divorce proceedings

The successful wives appeal – Thou shall not lie during a divorce!

| Published on October 16, 2015

Speaking on the 14th October following the Supreme Court judgment on Sharland v Sharland, Jo Edwards, chair of family law organisation Resolution, said:

“The success of Mrs Sharland and Mrs Gohil today is a clear indicator that anything less than full and frank disclosure of assets in divorce cases will not be tolerated by the courts, where this has an outcome on the order that the court would otherwise have made. This has significant implications for other cases where assets are suspected of having been concealed, and could see many other recently finalised cases being reopened.”

“It is arguably in these cases, rather than the dealings of the multi-millionaire Sharlands, that the importance of this judgment lies. A few extra million pounds may be felt objectively to make little difference to Mrs Sharland’s standard of living, but access to a share in concealed assets could make a huge difference in smaller money cases that are heard by judges every day. This is even more important where, on the face of it, the assets available are not enough to meet the parties’ needs.”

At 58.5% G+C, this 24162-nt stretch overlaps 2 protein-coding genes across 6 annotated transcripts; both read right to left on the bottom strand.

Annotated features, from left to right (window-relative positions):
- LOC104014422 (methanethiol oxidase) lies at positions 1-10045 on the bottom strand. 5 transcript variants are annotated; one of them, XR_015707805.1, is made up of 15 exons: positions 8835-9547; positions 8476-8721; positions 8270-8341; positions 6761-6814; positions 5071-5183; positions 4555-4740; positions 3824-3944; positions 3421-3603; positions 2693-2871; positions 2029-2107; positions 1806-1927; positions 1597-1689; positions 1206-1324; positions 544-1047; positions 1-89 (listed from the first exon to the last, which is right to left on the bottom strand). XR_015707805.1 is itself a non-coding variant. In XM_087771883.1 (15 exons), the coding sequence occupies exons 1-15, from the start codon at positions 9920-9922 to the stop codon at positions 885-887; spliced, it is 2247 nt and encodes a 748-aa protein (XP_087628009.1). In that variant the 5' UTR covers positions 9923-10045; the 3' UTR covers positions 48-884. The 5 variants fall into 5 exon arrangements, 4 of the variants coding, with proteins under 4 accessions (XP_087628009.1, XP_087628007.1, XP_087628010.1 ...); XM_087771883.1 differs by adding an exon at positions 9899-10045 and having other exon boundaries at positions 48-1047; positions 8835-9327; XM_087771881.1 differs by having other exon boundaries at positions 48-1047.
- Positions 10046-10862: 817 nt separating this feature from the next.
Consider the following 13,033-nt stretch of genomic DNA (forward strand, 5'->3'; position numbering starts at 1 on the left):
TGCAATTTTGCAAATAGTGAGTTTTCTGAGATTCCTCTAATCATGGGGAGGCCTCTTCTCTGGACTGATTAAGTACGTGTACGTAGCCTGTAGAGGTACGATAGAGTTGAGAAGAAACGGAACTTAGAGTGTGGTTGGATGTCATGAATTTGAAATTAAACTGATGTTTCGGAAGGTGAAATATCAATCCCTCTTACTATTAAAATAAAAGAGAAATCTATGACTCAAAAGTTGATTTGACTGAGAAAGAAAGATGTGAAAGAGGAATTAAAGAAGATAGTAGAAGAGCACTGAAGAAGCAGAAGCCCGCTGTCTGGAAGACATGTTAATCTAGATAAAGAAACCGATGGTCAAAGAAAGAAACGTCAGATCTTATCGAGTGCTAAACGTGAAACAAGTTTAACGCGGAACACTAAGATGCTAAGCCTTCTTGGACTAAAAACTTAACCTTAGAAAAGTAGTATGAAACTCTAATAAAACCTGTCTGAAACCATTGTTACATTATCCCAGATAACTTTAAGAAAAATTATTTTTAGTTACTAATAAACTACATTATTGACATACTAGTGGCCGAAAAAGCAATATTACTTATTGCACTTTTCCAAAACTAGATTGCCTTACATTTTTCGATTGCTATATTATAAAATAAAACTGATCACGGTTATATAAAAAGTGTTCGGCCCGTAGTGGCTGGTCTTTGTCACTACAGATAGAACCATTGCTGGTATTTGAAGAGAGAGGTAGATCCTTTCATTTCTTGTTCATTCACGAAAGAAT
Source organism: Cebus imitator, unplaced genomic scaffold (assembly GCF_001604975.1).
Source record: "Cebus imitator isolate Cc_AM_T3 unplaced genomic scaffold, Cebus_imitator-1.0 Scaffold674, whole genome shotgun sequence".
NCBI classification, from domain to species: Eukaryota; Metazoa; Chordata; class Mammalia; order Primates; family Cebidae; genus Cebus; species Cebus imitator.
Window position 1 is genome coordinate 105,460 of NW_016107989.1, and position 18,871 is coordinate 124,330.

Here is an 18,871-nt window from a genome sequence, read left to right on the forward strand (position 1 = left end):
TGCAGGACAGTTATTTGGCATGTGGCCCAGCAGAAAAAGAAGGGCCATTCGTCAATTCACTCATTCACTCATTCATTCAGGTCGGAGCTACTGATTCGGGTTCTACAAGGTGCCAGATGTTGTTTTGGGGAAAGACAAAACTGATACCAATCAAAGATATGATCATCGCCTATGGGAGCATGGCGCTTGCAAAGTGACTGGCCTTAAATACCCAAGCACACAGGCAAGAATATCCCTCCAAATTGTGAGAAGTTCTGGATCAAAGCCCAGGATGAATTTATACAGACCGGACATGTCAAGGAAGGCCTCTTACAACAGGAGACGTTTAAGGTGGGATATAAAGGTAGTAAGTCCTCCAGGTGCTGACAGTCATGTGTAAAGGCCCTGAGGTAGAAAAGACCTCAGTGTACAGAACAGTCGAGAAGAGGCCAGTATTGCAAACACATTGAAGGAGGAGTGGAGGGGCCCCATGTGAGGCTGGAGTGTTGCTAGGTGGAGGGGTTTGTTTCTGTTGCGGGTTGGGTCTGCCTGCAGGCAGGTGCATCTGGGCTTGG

Mrs Sharland and Mrs Gohill both appealed against their financial awards following the breakdown of their marriages.  The appeals, although on different technical points, were because they both believed that their respective husbands had given incomplete disclosure of their financial assets; and that if they had been aware of the true position, they would not have received the settlement that they did.  The Supreme Court has now confirmed that in both of these cases the settlement should be looked at again by the courts.

Whilst the appeals by Mrs Sharland and Mrs Gohill were specific to their own particular cases, the court has given important guidelines to all divorce cases.  The court expects both parties to be honest, and provide complete disclosure of their financial position.  The court have stated that the onus is on the person who was not completely open and honest to show the court why a settlement should not be overturned and not be reconsidered by the court.

It would seem that common sense has prevailed and the courts are now more likely to prevent a party being held to a settlement which is unfair due to a lack of disclosure.

These appeals may now lead to previous cases being reconsidered where one party believes that the other party was not honest.

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